[ laz-er, ley-zer ]

  1. a person infected with a disease, especially leprosy.

Origin of lazar

1300–50; Middle English <Medieval Latin lazarus leper, special use of Late Latin LazarusLazarus

Other words from lazar

  • laz·ar·like, adjective

Words Nearby lazar Unabridged Based on the Random House Unabridged Dictionary, © Random House, Inc. 2024

How to use lazar in a sentence

  • Skeat postulates a mute vowel by deriving lazar or leper from Eleazer—He whom God assists.

    Archaic England | Harold Bayley
  • The inmates of lazar hospitals were in the habit of begging in the market-places.

    Haunted London | Walter Thornbury
  • He stopped on his way to visit a lazar-house, and help in the care of the lepers.

    Brother Francis | Eileen Douglas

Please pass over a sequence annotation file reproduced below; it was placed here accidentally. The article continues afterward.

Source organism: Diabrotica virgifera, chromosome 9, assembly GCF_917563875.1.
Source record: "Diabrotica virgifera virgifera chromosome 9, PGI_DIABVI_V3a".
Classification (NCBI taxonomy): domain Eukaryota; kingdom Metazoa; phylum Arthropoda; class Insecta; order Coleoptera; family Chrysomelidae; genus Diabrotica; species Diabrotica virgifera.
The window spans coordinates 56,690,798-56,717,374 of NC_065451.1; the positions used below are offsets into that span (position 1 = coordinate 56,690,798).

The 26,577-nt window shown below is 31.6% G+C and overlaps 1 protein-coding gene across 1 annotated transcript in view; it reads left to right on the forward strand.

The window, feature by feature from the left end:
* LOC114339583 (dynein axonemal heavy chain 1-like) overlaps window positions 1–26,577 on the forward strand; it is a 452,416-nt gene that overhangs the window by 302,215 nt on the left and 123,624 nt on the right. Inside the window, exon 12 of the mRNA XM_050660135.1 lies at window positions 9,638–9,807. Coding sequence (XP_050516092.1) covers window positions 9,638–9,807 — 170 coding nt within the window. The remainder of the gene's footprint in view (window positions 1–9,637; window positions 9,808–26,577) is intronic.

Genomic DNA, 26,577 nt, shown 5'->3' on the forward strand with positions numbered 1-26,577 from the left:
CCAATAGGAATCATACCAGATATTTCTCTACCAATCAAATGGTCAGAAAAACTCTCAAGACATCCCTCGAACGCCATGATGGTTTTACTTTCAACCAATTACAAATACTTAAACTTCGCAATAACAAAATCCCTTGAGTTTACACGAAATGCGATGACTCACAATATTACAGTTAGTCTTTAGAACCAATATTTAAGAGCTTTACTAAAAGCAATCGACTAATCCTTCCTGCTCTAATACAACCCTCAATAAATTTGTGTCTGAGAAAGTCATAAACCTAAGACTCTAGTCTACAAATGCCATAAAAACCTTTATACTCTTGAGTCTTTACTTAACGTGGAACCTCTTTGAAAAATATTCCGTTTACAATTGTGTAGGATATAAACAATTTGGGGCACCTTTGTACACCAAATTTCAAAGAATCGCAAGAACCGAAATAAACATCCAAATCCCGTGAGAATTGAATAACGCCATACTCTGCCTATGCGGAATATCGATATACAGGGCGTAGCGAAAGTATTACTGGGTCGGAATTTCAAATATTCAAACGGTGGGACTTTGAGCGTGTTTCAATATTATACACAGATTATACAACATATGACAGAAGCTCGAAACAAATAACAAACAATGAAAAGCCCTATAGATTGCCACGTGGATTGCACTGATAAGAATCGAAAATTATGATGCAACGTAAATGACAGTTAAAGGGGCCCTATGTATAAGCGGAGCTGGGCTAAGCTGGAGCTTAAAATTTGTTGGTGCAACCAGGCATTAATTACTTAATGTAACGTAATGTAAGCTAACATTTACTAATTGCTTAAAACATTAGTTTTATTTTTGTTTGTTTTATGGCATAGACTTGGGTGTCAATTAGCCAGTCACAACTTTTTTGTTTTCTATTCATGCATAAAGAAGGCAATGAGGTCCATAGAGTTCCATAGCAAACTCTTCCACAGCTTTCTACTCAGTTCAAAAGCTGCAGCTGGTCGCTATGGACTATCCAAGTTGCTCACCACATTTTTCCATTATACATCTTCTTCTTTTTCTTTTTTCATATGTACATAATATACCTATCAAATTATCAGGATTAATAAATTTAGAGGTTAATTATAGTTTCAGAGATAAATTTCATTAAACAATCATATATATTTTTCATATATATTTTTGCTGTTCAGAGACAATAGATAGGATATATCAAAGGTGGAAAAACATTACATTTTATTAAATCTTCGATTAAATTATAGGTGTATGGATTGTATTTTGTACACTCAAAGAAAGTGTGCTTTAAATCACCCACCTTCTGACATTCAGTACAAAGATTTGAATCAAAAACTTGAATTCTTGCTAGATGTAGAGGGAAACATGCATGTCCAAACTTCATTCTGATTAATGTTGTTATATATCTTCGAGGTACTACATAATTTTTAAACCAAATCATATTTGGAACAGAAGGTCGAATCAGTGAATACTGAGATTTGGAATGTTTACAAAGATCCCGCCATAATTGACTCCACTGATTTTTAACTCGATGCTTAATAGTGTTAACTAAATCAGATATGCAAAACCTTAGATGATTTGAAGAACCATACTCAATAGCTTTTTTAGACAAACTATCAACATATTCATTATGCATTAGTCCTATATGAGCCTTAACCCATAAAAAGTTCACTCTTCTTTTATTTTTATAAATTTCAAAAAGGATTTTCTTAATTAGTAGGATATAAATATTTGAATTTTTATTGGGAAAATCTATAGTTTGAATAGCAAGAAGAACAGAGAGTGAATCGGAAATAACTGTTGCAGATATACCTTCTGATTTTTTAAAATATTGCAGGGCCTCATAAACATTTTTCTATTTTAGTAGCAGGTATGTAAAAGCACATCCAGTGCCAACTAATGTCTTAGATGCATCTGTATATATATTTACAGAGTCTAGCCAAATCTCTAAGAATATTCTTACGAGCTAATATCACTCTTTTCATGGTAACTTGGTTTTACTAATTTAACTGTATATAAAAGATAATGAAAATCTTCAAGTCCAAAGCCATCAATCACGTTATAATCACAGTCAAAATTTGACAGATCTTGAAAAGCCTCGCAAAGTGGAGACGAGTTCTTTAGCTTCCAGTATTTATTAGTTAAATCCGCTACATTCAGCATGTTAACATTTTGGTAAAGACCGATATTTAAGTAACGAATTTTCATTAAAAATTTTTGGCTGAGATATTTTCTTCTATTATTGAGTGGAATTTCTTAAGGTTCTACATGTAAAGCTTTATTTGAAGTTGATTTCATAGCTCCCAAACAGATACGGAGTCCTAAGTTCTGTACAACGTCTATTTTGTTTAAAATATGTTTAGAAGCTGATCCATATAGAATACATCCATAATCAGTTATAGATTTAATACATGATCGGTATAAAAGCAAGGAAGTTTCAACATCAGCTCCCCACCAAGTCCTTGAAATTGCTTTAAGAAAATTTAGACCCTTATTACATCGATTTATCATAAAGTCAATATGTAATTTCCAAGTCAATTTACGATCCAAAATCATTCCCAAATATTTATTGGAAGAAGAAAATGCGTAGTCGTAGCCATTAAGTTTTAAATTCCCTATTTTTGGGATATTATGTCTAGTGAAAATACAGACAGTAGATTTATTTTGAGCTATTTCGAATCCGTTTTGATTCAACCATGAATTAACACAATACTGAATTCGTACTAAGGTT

• Not only did the Turks put him to death, but they decapitated their prisoner, Prince lazar, and all the other chiefs.

  • Over some of our Scotch lazar-houses, chaplains, and religious officers with the high-church title of priors, were placed.

    Archaeological Essays Vol. 2 | James Y. Simpson

British Dictionary definitions for lazar


/ (ˈlæzə) /

  1. an archaic word for leper

Origin of lazar

C14: via Old French and Medieval Latin, after Lazarus

Derived forms of lazar

  • lazar-like, adjective

Collins English Dictionary - Complete & Unabridged 2012 Digital Edition © William Collins Sons & Co. Ltd. 1979, 1986 © HarperCollins Publishers 1998, 2000, 2003, 2005, 2006, 2007, 2009, 2012